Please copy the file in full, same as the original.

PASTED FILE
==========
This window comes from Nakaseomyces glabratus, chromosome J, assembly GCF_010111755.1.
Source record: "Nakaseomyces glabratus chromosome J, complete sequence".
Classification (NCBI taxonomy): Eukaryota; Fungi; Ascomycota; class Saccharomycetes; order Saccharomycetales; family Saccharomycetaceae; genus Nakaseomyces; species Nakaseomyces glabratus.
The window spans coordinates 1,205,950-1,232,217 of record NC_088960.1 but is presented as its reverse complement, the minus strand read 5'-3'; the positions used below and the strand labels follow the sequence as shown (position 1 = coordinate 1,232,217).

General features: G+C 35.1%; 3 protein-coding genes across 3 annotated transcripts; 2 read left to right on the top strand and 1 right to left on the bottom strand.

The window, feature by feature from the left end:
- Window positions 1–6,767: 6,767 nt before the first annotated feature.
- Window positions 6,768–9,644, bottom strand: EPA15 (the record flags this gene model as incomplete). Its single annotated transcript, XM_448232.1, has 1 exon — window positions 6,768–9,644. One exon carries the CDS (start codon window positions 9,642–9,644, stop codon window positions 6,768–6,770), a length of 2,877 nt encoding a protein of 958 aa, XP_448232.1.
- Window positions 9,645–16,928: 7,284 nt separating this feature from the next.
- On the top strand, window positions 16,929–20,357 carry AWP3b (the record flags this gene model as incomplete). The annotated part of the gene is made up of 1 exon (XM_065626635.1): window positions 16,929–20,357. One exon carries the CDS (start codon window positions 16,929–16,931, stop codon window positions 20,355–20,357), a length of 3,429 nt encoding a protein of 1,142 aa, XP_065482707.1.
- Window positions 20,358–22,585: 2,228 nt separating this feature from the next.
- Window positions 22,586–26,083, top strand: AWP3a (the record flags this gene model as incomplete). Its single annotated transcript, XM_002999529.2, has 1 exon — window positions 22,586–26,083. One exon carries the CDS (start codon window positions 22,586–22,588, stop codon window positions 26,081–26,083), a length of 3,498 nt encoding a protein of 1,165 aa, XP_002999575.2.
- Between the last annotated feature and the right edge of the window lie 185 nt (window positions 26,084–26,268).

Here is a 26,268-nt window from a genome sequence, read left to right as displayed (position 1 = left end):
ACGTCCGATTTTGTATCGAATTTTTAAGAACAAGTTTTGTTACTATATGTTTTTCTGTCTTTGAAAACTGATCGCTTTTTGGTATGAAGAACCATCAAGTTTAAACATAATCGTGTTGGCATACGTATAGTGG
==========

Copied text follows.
This window comes from Nakaseomyces glabratus, chromosome J, assembly GCF_010111755.1.
Source record: "Nakaseomyces glabratus chromosome J, complete sequence".
Classification (NCBI taxonomy): Eukaryota; Fungi; Ascomycota; class Saccharomycetes; order Saccharomycetales; family Saccharomycetaceae; genus Nakaseomyces; species Nakaseomyces glabratus.
The window spans coordinates 1,205,950-1,232,217 of record NC_088960.1 but is presented as its reverse complement, the minus strand read 5'-3'; the positions used below and the strand labels follow the sequence as shown (position 1 = coordinate 1,232,217).

General features: G+C 35.1%; 3 protein-coding genes across 3 annotated transcripts; 2 read left to right on the top strand and 1 right to left on the bottom strand.

The window, feature by feature from the left end:
- Window positions 1–6,767: 6,767 nt before the first annotated feature.
- Window positions 6,768–9,644, bottom strand: EPA15 (the record flags this gene model as incomplete). Its single annotated transcript, XM_448232.1, has 1 exon — window positions 6,768–9,644. One exon carries the CDS (start codon window positions 9,642–9,644, stop codon window positions 6,768–6,770), a length of 2,877 nt encoding a protein of 958 aa, XP_448232.1.
- Window positions 9,645–16,928: 7,284 nt separating this feature from the next.
- On the top strand, window positions 16,929–20,357 carry AWP3b (the record flags this gene model as incomplete). The annotated part of the gene is made up of 1 exon (XM_065626635.1): window positions 16,929–20,357. One exon carries the CDS (start codon window positions 16,929–16,931, stop codon window positions 20,355–20,357), a length of 3,429 nt encoding a protein of 1,142 aa, XP_065482707.1.
- Window positions 20,358–22,585: 2,228 nt separating this feature from the next.
- Window positions 22,586–26,083, top strand: AWP3a (the record flags this gene model as incomplete). Its single annotated transcript, XM_002999529.2, has 1 exon — window positions 22,586–26,083. One exon carries the CDS (start codon window positions 22,586–22,588, stop codon window positions 26,081–26,083), a length of 3,498 nt encoding a protein of 1,165 aa, XP_002999575.2.
- Between the last annotated feature and the right edge of the window lie 185 nt (window positions 26,084–26,268).

Here is a 26,268-nt window from a genome sequence, read left to right as displayed (position 1 = left end):
ACGTCCGATTTTGTATCGAATTTTTAAGAACAAGTTTTGTTACTATATGTTTTTCTGTCTTTGAAAACTGATCGCTTTTTGGTATGAAGAACCATCAAGTTTAAACATAATCGTGTTGGCATACGTATAGTGG